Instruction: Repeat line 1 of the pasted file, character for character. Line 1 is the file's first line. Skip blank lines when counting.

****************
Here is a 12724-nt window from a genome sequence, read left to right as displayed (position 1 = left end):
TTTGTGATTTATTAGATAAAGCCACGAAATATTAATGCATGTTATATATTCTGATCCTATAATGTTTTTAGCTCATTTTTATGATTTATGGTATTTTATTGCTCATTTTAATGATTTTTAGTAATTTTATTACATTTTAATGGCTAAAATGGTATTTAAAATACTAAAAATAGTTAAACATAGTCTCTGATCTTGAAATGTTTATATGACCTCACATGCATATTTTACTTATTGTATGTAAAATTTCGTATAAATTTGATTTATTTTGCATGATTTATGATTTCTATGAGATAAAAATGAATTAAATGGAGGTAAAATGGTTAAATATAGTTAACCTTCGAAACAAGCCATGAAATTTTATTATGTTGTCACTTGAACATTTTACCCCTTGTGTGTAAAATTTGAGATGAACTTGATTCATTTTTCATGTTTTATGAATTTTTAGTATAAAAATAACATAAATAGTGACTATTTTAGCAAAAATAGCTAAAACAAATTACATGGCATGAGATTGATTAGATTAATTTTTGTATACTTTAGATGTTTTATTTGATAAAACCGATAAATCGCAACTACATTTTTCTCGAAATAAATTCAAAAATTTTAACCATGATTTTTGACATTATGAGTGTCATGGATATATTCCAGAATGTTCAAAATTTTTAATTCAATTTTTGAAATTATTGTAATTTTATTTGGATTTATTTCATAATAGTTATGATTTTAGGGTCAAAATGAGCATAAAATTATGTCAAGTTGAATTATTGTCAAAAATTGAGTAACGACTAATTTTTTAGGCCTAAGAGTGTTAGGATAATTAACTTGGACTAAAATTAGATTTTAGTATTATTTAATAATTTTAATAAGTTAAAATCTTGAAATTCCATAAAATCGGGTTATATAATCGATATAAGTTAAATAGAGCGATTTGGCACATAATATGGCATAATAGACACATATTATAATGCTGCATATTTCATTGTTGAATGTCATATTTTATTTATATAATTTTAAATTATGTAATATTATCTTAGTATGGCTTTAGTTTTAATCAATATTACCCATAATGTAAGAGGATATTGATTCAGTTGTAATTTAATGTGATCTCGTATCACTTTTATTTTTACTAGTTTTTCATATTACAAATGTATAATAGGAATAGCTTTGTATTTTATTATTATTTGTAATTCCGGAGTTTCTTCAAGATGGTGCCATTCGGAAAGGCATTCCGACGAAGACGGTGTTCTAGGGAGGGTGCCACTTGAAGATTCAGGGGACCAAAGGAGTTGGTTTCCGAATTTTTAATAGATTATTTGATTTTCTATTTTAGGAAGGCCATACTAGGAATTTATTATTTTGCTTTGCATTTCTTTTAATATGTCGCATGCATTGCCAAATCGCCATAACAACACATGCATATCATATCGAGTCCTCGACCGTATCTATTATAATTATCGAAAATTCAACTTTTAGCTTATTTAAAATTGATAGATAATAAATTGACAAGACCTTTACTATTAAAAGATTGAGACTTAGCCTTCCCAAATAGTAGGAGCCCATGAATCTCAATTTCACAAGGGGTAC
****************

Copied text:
Here is a 12724-nt window from a genome sequence, read left to right as displayed (position 1 = left end):